We'd only said 'hello', but it seems the marketing justification for Total Overdose is already in full swing: "It's definitely not GTA. We prefer to think it's closer in spirit to the Tony Hawk's games." So we're absolutely, positively not going to compare this like for like with any GTA game. Much.
In truth, it's hard not to. There are the plentiful GTA carjackings. And there are the GTA-style cityscapes implausibly filled with car stunt ramps. And over there are all the impromptu kill-a-thon bonus missions. And to your left are all the thumping real-world tunes. And behind those boxes is the morally dubious attitude to extreme ultra-violence. Eidos might be saying this isn't GTA, but the parallels are impossible to ignore - it's like TO is a tribute band to GTA's headline act. You can see how the developer has tried to remove anything too GTA-like as it went along - the variations in cars are way down, the sizes of each city area feel far smaller, no in-car radio stations, there's far less for you to do in the city (no non-mission 'life' stuff) - the idea being to distance itself from GTA at every stage.
Unfortunately, it doesn't quite come off that way. Instead you constantly feel as though you're merely playing a cut-down version of GTA, regardless of the developer's intention. The feel of the game constantly gives you that urge to go off exploring midmissions, but the limitations in size and variety ultimately make it feel something of a wasted effort.
Still, it's undeniably fun. At absolutely no point does Total Overdose take itself even remotely seriously. And unlike GTA, combat is actually half decent, thanks mostly to the Max Payne-style agility and slo-mo moves. Shoot bad guys in the head while doing cartwheels off the wall. Dive left, right, forwards and back while aiming for headshots and stringing multiple kills together for bonus rewards. Run up to someone and nick their hat, just because you can, then run away before they get too mad. Or for no discernible plot-based reason, suddenly turn into a giant Mexican wrestler and start twatting other masked tubbos about the head with a giant bat. Which is also more fun than it sounds.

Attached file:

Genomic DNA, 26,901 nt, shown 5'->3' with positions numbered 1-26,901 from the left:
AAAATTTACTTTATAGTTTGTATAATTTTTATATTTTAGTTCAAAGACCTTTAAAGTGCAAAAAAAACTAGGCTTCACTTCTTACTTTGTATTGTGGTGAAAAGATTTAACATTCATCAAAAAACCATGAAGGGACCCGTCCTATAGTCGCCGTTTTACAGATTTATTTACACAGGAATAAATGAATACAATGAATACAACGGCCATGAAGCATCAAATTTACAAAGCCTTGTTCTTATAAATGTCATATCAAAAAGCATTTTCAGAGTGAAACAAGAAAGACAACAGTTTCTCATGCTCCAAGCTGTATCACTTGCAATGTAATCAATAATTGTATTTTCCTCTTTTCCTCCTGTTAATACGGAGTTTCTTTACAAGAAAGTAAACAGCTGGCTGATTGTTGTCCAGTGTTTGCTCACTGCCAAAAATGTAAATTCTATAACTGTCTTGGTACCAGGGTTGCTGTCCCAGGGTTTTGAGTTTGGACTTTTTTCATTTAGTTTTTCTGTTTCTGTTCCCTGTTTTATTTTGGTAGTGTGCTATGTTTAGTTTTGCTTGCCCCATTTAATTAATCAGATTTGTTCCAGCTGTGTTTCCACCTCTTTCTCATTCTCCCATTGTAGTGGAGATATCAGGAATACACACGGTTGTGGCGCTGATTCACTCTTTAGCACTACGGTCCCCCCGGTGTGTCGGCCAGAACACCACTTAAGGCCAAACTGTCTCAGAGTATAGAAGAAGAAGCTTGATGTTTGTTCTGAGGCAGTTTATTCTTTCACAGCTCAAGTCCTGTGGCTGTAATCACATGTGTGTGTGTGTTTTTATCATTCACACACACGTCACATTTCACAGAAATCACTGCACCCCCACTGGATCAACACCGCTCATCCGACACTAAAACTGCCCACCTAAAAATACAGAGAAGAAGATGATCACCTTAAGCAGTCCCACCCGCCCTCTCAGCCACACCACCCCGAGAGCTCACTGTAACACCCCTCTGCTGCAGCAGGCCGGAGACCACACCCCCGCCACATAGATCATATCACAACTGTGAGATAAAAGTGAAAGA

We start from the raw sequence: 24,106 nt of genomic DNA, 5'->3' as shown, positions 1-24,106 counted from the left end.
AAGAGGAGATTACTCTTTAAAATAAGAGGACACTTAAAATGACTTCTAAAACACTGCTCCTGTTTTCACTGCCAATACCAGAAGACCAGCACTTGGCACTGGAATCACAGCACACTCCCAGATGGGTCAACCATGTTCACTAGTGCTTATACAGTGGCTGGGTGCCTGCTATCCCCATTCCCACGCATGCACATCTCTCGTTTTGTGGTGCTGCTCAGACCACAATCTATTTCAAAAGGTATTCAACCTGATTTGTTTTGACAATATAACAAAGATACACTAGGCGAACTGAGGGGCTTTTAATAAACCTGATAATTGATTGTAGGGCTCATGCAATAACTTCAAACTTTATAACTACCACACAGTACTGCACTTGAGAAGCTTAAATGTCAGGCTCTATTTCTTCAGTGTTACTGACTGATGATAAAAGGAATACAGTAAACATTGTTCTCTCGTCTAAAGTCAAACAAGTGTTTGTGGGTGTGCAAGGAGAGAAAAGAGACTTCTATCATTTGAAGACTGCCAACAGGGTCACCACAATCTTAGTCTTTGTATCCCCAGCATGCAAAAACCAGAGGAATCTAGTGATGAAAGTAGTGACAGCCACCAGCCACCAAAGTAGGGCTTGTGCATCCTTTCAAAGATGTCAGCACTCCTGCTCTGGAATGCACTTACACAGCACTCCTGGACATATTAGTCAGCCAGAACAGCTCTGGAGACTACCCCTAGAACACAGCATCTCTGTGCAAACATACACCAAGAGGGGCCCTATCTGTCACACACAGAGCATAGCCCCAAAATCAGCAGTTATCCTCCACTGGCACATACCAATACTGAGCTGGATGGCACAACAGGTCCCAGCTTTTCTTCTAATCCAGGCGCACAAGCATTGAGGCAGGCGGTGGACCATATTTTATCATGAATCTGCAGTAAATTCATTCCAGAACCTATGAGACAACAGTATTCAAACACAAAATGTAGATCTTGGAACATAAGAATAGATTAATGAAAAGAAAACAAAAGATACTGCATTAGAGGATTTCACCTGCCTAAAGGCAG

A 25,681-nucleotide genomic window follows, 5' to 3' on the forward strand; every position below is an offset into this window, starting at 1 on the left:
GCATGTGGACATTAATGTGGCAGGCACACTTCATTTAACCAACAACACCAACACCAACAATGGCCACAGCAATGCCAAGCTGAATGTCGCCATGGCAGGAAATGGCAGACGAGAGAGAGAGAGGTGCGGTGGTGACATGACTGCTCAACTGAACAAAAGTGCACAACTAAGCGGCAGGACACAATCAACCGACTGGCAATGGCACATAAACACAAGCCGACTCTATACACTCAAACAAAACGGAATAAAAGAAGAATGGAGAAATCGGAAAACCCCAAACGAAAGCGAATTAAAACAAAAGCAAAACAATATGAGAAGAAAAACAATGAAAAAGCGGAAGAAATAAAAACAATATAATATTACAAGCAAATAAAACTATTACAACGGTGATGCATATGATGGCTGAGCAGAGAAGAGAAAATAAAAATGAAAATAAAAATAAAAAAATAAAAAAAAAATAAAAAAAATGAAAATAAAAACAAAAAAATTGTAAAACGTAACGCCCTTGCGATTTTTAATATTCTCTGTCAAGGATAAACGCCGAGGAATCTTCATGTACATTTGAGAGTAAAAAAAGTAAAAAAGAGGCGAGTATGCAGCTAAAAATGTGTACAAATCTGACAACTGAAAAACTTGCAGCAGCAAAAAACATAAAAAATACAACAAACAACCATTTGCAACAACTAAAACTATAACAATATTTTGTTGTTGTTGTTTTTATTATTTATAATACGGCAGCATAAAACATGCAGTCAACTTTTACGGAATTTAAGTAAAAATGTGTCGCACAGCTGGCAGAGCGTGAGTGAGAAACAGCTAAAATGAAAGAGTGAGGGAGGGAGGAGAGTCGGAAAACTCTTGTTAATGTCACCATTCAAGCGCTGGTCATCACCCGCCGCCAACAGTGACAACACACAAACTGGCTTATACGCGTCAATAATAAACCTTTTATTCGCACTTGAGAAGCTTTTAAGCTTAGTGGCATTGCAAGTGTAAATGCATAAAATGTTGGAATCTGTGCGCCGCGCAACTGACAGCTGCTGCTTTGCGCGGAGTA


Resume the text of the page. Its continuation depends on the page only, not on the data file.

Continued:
The silliness extends to your special 'Loco' moves, earned through amassing multiple body counts and/or collecting tokens hidden throughout the city. El Mariachi machine-gun guitar cases, whirling 'tornado' spins of death, exploderising piņatas and the truly bizarre Sombrero Of Death are just some of the options to play around with.
At times it can feel relentless. The sheer volume of guns and ammo open to you, and the madcap pace combined with your Olympian-level agility, make it near impossible to actually die (and for those times when you're not quick enough, a handy 'rewind' function lets you turn back the clock about ten seconds to have another crack). Which means TO just keeps throwing wave after wave of angry stereotypes at you in place of actual enemy AI.
But mostly the frantic pace of the mayhem, the knowing daftness of the situations and the story, the energy with which everything is presented and even the cartoon style - well, it all grows on you. Certainly it's helped by interspersing the free-form action with the self-contained story arc missions, providing much needed expansion from the limiting confines of the city areas.
As much as Total Overdose wants to distance itself from the GTA canon, the fact that GTA exists means it will always be held up unfavourably in comparison. But on its own merits, TO is brash, energetic, none too taxing and more than capable of providing some solid midtable entertainment, while GTA and the like get on with battling it out at the top of the tree. It's the Tottenham Hotspur of gaming, if you will - always going to be on hand to provide some light-hearted comic relief, but never likely to put up a serious challenge to the bigger boys. While wearing a big novelty sombrero.
We like eet, ees silly
- The combat moves work a treat
- Free-form city
- Comes off badly next to GTA
- Not masses of variety